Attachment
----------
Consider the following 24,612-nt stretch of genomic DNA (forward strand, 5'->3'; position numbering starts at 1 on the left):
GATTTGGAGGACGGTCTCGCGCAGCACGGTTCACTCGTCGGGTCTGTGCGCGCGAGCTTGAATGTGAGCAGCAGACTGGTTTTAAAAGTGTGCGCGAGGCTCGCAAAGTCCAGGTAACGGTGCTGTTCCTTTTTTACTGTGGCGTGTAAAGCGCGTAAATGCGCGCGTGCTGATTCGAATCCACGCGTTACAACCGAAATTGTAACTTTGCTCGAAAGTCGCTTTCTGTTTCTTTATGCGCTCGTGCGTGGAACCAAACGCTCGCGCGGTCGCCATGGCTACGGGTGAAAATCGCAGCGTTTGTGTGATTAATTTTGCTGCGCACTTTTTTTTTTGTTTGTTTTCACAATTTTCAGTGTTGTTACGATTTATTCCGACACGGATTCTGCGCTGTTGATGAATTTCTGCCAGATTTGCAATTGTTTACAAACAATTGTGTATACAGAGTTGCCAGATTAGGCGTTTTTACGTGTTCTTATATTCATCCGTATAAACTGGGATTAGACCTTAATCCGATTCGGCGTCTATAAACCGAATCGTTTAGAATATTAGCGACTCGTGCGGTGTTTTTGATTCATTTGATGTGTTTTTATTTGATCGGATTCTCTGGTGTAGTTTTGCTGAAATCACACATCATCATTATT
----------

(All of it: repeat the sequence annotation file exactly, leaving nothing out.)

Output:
Consider the following 24,612-nt stretch of genomic DNA (forward strand, 5'->3'; position numbering starts at 1 on the left):
GATTTGGAGGACGGTCTCGCGCAGCACGGTTCACTCGTCGGGTCTGTGCGCGCGAGCTTGAATGTGAGCAGCAGACTGGTTTTAAAAGTGTGCGCGAGGCTCGCAAAGTCCAGGTAACGGTGCTGTTCCTTTTTTACTGTGGCGTGTAAAGCGCGTAAATGCGCGCGTGCTGATTCGAATCCACGCGTTACAACCGAAATTGTAACTTTGCTCGAAAGTCGCTTTCTGTTTCTTTATGCGCTCGTGCGTGGAACCAAACGCTCGCGCGGTCGCCATGGCTACGGGTGAAAATCGCAGCGTTTGTGTGATTAATTTTGCTGCGCACTTTTTTTTTTGTTTGTTTTCACAATTTTCAGTGTTGTTACGATTTATTCCGACACGGATTCTGCGCTGTTGATGAATTTCTGCCAGATTTGCAATTGTTTACAAACAATTGTGTATACAGAGTTGCCAGATTAGGCGTTTTTACGTGTTCTTATATTCATCCGTATAAACTGGGATTAGACCTTAATCCGATTCGGCGTCTATAAACCGAATCGTTTAGAATATTAGCGACTCGTGCGGTGTTTTTGATTCATTTGATGTGTTTTTATTTGATCGGATTCTCTGGTGTAGTTTTGCTGAAATCACACATCATCATTATT